Step 5:  I learned to use the drill press to create holes for the screws. After determining the location of the screws from the discarded boards, I measured and marked the holes on the new boards. I first drilled pilot holes to help insure the location was correct.  Using the pilot holes as a guide, I drilled the actual holes in each end of the board.  I wore safety glasses to keep any wood out of my eyes.



Step 6:  I used 100 grit sandpaper to sand the front and sides of each piece of wood.  The back of the wood had a rough finish, and since it would be on the back of the bench, we decided it did not need sanding.

Step 7:  It was time to work on the wrought iron.  First I used a steel brush to clean off a few rust spots. Next I sprayed a rust-converting primer on these rust spots.  When this dried, Mike created a temporary rigging board to join the 2 pieces so I could paint them in an upright position.  I sprayed Rustoleum Black Satin paint over both wrought iron pieces using a short side-to-side motion.
















Step 8:  We purchased oval head stainless steel screws, washers and nylon-insert locknuts from Lowe's that  were the same size as those we removed.  We then fastened the boards to the wrought iron and the braces to the wood.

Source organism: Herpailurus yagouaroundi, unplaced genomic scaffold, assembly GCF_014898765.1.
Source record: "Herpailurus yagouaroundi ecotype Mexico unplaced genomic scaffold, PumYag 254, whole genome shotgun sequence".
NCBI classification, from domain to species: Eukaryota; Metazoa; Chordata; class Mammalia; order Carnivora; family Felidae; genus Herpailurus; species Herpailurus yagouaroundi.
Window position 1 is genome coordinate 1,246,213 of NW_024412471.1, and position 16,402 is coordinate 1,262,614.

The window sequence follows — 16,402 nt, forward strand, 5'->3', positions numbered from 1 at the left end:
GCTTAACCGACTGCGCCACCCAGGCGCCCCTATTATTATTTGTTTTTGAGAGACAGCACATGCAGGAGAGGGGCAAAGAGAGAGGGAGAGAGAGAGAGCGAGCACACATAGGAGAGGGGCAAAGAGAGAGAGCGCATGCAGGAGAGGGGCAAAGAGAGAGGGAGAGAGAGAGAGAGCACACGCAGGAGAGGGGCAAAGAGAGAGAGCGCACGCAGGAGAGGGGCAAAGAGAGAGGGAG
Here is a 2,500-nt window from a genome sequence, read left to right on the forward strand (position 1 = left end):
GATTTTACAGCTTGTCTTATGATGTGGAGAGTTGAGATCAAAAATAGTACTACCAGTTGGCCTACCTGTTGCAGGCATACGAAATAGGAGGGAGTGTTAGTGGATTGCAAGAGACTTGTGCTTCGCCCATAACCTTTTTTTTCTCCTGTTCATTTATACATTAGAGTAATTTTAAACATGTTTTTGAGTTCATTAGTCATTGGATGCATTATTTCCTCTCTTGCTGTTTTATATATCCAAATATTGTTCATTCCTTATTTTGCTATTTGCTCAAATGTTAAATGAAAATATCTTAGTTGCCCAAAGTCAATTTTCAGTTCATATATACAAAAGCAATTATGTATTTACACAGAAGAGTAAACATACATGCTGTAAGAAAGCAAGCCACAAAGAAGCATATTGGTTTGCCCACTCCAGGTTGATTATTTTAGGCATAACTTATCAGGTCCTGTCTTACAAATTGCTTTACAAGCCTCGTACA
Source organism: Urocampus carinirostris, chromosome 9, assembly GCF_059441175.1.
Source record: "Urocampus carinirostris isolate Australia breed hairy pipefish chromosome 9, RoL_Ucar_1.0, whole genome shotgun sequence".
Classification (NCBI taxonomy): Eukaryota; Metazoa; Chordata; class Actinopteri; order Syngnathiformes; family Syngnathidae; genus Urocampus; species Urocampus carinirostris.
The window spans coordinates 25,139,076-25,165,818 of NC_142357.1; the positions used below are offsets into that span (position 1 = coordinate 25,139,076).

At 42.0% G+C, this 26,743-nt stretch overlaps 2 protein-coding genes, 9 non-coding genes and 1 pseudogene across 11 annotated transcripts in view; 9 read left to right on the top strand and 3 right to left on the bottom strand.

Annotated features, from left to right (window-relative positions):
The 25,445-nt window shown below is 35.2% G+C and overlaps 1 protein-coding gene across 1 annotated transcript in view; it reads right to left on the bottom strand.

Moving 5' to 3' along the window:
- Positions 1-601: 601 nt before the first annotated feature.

Here is the finished park bench with Red Cedar wood and freshly painted wrought iron.  


Total cost: Approximately $40, with $30 of that for the wood.

Total time:  Approximately 8 hours with about 3 of it spent shopping for the wood.








So, if you see a park bench sitting out on the curb waiting for trash pickup, or your own park bench is showing some wear, you might consider taking on a project like this.

We enjoyed working on the project together, and we're really happy with the results!

Diane



34 comments:

  1. I just got a bench similar condition from a neighbor's trash pile too.

    A wife that uses a drill press? I am sooooo jealous! LOL!

    Great job guys. Did you treat the wood with any sealer or varnish?